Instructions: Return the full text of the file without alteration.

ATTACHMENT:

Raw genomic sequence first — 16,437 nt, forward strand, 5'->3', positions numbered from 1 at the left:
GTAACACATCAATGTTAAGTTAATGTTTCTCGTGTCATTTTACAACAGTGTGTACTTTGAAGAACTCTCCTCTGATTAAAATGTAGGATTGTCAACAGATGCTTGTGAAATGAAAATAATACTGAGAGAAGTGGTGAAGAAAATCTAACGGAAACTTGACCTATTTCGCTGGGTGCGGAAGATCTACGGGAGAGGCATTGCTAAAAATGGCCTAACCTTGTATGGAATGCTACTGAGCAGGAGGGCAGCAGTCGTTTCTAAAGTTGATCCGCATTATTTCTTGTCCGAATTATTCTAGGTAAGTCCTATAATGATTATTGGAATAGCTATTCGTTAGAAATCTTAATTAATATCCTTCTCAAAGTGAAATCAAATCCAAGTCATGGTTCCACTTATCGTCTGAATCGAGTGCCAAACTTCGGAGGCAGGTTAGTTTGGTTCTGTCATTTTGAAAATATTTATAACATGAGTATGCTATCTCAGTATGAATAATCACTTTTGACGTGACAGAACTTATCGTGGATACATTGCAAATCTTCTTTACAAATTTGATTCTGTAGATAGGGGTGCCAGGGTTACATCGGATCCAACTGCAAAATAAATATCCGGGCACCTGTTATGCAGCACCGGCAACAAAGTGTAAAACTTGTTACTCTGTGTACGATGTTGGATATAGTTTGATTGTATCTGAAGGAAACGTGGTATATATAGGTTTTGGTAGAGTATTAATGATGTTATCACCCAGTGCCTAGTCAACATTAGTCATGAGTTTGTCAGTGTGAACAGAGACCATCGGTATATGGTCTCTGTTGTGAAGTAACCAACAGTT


Raw genomic sequence first — 16,437 nt, forward strand, 5'->3', positions numbered from 1 at the left:
GTAACACATCAATGTTAAGTTAATGTTTCTCGTGTCATTTTACAACAGTGTGTACTTTGAAGAACTCTCCTCTGATTAAAATGTAGGATTGTCAACAGATGCTTGTGAAATGAAAATAATACTGAGAGAAGTGGTGAAGAAAATCTAACGGAAACTTGACCTATTTCGCTGGGTGCGGAAGATCTACGGGAGAGGCATTGCTAAAAATGGCCTAACCTTGTATGGAATGCTACTGAGCAGGAGGGCAGCAGTCGTTTCTAAAGTTGATCCGCATTATTTCTTGTCCGAATTATTCTAGGTAAGTCCTATAATGATTATTGGAATAGCTATTCGTTAGAAATCTTAATTAATATCCTTCTCAAAGTGAAATCAAATCCAAGTCATGGTTCCACTTATCGTCTGAATCGAGTGCCAAACTTCGGAGGCAGGTTAGTTTGGTTCTGTCATTTTGAAAATATTTATAACATGAGTATGCTATCTCAGTATGAATAATCACTTTTGACGTGACAGAACTTATCGTGGATACATTGCAAATCTTCTTTACAAATTTGATTCTGTAGATAGGGGTGCCAGGGTTACATCGGATCCAACTGCAAAATAAATATCCGGGCACCTGTTATGCAGCACCGGCAACAAAGTGTAAAACTTGTTACTCTGTGTACGATGTTGGATATAGTTTGATTGTATCTGAAGGAAACGTGGTATATATAGGTTTTGGTAGAGTATTAATGATGTTATCACCCAGTGCCTAGTCAACATTAGTCATGAGTTTGTCAGTGTGAACAGAGACCATCGGTATATGGTCTCTGTTGTGAAGTAACCAACAGTT